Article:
Challenge-Based Learning (CBL) has gained recognition for its unique advantages in developing soft skills. But what does that look like in practice? This article will explore that question, highlighting four key ways that Challenge-Based Learning develops learners’ soft skills.
1. Interaction with peers
A key facet of Challenge-Based Learning is collaboration. This means leveraging each team member’s strengths and perspectives towards a common goal. Working together strengthens learners’ interpersonal skills, making them more effective team members in the future.
This is backed by a 2018 study by the University of San Ignacio de Loyola, which found that first-year university students who worked in Challenge-Based Learning projects enjoyed significant improvements in measures of emotional intelligence.
Gains in emotional intelligence mean gains in self-understanding. Through experience, Challenge-Based Learning helps learners identify how they adapt to situations, and how to manage stressors to achieve team goals.
This demonstrates how the collaborative aspect of Challenge-Based Learning builds learners into more effective team members.
2. Interaction with the self
In addition to building emotional intelligence, the collaborative aspect of Challenge-Based Learning develops learners’ creative and professional identity.
Part of the collaborative process involves identifying what you can bring to your team. This means reflecting on where your strengths are, and how you can apply them to achieve results.
The strengths that benefit a project are often ones that conventional academics don’t capture. A 2011 study published by Apple found that students with below-average grades excelled in Challenge-Based Learning projects, as their non-academic strengths, such as leadership and creativity, became invaluable assets to their team’s success.
In short, Challenge-Based Learning helps team members identify where their strengths are, and where they can grow to become more effective workers and learners.
This is especially helpful for youth entering the workforce, as it gives them early insights into what they can offer to employers, and how they can improve in the early stages of their career.
3. Active problem solving
In the real world, very few solutions are made without significant investigation first. This requires skillful problem solving, a capability which Challenge-Based Learning is very good at developing.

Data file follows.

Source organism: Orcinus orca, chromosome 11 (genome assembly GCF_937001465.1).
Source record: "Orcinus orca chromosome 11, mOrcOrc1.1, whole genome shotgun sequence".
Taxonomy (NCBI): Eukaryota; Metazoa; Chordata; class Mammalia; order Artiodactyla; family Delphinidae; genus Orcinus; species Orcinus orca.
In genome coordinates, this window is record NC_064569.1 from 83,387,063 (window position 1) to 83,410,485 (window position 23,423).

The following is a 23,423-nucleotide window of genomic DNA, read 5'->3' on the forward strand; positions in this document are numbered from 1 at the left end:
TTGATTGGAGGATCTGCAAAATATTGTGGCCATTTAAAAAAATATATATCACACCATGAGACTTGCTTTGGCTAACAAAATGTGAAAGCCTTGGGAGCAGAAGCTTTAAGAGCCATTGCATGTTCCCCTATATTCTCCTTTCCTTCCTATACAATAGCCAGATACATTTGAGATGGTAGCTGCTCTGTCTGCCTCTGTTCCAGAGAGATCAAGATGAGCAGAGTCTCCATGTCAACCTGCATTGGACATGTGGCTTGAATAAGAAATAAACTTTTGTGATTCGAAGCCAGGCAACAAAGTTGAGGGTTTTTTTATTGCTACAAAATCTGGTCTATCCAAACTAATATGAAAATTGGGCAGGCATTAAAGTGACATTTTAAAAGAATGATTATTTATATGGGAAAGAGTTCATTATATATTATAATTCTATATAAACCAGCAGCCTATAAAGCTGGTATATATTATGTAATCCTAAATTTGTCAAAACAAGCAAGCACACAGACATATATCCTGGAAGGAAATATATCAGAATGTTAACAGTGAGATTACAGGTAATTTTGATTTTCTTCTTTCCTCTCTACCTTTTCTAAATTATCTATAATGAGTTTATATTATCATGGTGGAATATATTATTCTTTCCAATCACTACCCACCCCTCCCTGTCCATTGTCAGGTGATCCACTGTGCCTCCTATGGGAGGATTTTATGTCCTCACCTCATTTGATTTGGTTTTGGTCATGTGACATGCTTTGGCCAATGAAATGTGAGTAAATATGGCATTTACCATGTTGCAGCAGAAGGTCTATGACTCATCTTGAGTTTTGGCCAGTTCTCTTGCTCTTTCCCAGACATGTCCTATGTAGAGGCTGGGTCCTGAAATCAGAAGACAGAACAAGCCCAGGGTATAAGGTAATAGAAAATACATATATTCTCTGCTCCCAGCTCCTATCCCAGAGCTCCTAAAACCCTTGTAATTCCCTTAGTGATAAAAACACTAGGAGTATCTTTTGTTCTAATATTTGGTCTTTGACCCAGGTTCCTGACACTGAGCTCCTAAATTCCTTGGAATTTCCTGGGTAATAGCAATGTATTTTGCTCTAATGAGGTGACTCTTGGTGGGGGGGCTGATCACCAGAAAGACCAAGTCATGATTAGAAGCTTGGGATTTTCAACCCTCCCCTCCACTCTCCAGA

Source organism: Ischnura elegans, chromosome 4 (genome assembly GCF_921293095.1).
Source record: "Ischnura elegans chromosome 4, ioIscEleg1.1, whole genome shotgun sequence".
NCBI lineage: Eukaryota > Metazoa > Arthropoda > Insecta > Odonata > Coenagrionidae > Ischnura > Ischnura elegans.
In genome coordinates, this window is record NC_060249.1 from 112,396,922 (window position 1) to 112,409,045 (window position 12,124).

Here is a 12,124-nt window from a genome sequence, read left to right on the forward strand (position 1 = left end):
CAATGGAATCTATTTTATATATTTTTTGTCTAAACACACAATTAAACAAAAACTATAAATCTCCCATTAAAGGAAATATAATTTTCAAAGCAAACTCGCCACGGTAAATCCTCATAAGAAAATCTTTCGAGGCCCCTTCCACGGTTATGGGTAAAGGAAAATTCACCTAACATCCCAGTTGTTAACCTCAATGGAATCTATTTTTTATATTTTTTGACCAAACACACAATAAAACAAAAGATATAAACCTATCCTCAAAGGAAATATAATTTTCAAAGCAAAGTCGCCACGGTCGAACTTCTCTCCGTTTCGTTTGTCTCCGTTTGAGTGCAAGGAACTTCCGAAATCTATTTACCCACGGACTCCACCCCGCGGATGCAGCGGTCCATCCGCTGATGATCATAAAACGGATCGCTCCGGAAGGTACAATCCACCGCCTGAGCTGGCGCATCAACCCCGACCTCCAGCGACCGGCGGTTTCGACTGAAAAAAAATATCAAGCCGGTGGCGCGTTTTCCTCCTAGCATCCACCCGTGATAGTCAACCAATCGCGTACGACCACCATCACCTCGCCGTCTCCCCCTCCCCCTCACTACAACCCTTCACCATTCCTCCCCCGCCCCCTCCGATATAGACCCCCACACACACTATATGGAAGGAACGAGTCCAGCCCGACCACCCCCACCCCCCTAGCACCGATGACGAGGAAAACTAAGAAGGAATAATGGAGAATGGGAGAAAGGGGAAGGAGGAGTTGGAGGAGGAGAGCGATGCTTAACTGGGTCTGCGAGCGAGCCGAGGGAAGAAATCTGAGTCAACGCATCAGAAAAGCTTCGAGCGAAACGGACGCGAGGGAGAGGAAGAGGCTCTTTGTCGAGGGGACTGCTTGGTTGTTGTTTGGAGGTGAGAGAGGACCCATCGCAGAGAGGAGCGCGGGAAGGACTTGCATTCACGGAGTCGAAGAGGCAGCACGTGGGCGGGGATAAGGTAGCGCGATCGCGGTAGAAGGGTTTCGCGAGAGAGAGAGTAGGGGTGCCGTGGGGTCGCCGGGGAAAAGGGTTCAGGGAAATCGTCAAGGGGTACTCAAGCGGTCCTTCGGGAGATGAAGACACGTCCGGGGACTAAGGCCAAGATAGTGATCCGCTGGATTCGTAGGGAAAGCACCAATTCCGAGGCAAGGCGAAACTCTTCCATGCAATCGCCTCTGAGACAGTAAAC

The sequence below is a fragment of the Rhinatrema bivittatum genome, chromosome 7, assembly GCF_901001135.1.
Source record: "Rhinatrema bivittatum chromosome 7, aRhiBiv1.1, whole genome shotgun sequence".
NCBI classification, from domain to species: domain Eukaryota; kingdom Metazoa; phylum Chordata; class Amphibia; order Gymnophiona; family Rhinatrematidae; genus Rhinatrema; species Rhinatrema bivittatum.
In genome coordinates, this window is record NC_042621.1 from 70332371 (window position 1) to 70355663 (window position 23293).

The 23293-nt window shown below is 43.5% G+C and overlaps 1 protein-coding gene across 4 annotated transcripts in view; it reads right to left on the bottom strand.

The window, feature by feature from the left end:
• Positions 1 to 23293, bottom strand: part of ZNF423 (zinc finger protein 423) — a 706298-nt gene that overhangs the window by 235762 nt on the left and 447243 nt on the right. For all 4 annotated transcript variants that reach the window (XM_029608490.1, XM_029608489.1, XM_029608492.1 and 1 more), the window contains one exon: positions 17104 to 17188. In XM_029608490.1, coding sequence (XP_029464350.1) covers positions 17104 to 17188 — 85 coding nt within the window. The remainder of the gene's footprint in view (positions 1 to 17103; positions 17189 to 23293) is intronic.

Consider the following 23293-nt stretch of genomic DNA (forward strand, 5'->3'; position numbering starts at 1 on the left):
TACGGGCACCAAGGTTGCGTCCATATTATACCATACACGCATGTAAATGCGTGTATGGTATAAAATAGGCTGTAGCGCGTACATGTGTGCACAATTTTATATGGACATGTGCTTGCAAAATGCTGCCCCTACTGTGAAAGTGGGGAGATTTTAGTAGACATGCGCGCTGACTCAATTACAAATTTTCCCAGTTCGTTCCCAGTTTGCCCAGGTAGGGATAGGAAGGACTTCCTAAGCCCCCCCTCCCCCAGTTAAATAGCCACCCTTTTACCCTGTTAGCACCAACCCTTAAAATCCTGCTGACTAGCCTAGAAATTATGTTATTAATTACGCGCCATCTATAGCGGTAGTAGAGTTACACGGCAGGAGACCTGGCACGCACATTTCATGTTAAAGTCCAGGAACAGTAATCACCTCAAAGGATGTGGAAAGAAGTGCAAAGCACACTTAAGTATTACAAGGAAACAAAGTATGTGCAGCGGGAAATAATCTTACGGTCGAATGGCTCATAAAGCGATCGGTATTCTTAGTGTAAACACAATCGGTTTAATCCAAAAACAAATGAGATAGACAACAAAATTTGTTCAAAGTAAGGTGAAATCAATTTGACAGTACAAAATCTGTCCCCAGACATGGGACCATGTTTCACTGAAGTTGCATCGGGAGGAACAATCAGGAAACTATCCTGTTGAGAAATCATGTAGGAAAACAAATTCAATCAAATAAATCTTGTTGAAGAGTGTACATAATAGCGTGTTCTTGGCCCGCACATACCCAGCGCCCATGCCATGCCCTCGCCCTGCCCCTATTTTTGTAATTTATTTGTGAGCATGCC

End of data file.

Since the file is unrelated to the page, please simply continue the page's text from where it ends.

Effective problem solving requires two soft skills: creativity and critical thinking. Creativity is necessary to come up with solutions, and critical thinking is necessary to evaluate their effectiveness.
Challenge-Based Learning develops both skills by asking learners to solve an open-ended problem. It provides very few restrictions on what kind of solutions they can come up with, and so gives them room to be creative. However, it also requires their solution to be viable, meaning they have to think critically about their ideas.
These benefits are confirmed by Apple’s studies on Challenge Based Learning. Their research found that students in Challenge-Based Learning programs improved in terms of creativity, innovative thinking, and general problem solving skills.
In short, Challenge-Based Learning builds team members into more effective problem solvers by developing their creativity and critical thinking. This prepares both students and workers alike to excel in real-world projects.
4. Real-world application
The real-world aspect of Challenge-Based Learning is one of its primary strengths. Where conventional learning asks students to solve hypothetical problems, Challenge-Based Learning asks them to engage with real issues faced by actual stakeholders.
Working with a real-world issue means learners have to analyze the problem more deeply. In this way, Challenge-Based Learning asks learners to look at the problem they’re working on creatively and critically.
Apple’s case study with Miami University also found that real-world problems improve engagement with the learning material. More engagement drives improved learning outcomes, which itself drives personal and professional growth.
Altogether, Challenge-Based Learning’s engagement with real-world issues develops stronger engagement, creativity, and critical thinking.
In short, Challenge-Based Learning inspires learners to become stronger team members, build their professional identity, solve problems effectively, and engage with the learning material.